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Te Puna and Mataaho Launched

Unitec has launched its new state of the art trades training facility, named Mataaho, and student centre, named Te Puna, at its Mt Albert campus. 

The buildings were officially opened by the Hon Paul Goldsmith, Minister for Tertiary Education, Skills and Employment. 

Unitec is undergoing a major transformation, creating contemporary applied teaching and learning approaches that better prepare students for the future of work, supported by bespoke, modern spaces. Chief Executive Dr Rick Ede said the launch was a huge milestone in that process. 

“These new buildings mark the first major physical step in our transformation, that goes together with the significant investment in development of contemporary blended and experiential learning pathways and building the capabilities of our staff. Te Puna and Mataaho embody Unitec’s vision for a modern campus, tailor-made to support our approach to contemporary applied learning.”

Te Puna will form the centre of student and staff life at Unitec, with 6900m2 floor space dedicated to student services, teaching and study spaces, library facilities, food outlets, and a new student health centre. 

“This is a major achievement and we are hugely grateful for the support of our staff, students, and all those who have helped us to realise our vision,” Dr Ede said.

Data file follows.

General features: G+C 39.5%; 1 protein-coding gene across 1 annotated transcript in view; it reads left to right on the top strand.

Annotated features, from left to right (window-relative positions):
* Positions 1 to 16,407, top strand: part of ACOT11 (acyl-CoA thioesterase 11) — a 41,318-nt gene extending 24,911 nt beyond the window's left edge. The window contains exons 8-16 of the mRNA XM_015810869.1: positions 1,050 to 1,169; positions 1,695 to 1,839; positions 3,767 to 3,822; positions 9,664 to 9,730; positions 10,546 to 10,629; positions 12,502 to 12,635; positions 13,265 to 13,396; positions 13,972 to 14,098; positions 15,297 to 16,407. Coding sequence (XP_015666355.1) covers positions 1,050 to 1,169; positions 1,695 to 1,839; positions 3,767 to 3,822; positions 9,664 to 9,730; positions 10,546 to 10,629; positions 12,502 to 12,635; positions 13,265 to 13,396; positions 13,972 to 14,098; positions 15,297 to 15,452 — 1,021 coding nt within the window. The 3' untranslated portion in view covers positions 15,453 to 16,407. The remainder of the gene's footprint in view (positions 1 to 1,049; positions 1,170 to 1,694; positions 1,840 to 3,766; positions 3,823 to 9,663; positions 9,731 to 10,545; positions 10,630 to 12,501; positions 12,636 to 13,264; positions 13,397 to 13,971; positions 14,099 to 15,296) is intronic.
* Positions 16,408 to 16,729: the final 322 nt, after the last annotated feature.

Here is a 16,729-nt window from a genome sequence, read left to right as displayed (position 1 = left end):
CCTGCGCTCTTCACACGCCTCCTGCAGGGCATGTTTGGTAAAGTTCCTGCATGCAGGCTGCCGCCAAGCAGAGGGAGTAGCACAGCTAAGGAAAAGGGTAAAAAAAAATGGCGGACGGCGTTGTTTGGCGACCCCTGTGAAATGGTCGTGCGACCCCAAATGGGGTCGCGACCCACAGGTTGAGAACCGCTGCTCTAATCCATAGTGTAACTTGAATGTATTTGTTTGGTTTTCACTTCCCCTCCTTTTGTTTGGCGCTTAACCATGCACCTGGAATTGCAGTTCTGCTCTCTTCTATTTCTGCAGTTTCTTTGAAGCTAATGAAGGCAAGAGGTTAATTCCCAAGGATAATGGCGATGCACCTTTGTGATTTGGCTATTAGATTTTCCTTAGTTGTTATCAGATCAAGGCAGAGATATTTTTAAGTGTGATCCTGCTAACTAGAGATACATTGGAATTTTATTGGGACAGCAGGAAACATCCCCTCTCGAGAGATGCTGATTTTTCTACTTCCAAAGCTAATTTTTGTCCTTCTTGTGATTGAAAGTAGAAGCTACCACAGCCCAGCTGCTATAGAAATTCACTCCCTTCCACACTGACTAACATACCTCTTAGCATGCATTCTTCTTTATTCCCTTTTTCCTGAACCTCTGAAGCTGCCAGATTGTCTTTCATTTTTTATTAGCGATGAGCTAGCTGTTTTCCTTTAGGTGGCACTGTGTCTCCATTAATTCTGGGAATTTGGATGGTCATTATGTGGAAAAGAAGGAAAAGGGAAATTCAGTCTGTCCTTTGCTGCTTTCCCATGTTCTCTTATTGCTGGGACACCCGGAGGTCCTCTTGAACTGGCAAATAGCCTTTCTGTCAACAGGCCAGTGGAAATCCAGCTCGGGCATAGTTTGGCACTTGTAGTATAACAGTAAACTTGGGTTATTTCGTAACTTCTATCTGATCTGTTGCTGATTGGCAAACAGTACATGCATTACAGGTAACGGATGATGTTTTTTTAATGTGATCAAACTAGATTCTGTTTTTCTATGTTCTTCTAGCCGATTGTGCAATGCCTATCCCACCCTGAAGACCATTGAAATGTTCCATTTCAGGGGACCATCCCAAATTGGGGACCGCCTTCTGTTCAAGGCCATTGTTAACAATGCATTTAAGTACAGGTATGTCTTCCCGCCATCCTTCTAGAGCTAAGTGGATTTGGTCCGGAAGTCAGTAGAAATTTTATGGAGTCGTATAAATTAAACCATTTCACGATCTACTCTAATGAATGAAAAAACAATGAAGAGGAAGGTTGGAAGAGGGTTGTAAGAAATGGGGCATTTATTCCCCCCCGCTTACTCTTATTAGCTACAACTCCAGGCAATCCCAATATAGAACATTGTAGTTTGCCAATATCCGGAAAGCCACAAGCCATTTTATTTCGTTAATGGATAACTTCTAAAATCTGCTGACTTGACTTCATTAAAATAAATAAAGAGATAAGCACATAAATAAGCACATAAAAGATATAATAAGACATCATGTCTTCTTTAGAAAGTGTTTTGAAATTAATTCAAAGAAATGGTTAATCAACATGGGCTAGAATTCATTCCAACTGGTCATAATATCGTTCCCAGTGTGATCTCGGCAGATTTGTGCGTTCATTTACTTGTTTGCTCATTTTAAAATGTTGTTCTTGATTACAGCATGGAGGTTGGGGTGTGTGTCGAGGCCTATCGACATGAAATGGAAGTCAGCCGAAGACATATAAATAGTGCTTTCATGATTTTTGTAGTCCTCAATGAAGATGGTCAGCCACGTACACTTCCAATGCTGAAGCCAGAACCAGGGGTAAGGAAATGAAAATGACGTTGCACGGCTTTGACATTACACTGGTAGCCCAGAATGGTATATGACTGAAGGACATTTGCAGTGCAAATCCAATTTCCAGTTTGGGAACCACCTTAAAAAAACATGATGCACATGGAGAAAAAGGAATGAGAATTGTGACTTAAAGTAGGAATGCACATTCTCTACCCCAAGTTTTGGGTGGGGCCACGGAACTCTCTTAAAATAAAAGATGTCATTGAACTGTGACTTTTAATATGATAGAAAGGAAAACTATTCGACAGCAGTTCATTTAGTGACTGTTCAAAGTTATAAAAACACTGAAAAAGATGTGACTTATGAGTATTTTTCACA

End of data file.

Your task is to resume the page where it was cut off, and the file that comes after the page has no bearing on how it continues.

Students contributed to the design and delivery of Te Puna with projects worked into the Unitec curriculum 
including furnishings, landscaping, layout and traffic management planning. Dr Ede said engaging students in the development process reflected Unitec’s commitment to work-integrated learning. 

“Our students (and those from one of our partner schools) have created some beautiful spaces in Te Puna. It’s very special to see their work as you walk through the building. It has also allowed students to work on a major construction and design project, to gain that experience and build an impressive portfolio of work while they study.”

At 7000m2 Mataaho is one of New Zealand’s largest open plan trades training facilities. The design reflects a modern worksite with many disciplines in close proximity, giving students exposure to an array of specialties. 

Unitec has invested nearly $8 million to fill Mataaho with a huge range of specialised tools and equipment, complemented by the largest range of virtual reality, augmented reality, and emulation equipment for trades training in the country.

Simulation and emulation tools include: 

  • Virtual Reality job sites – VR headsets transport users to a building site. View the building process step-by-step, zoom in on an area of interest to learn about the techniques and materials, and identify hazards to demonstrate knowledge of health and safety requirements
  • RealWeld - augmented reality training sets which monitor and provide real-time feedback
  • Virtual Weld – VR headsets and simulated welding equipment allows users to hone their skills safely and accurately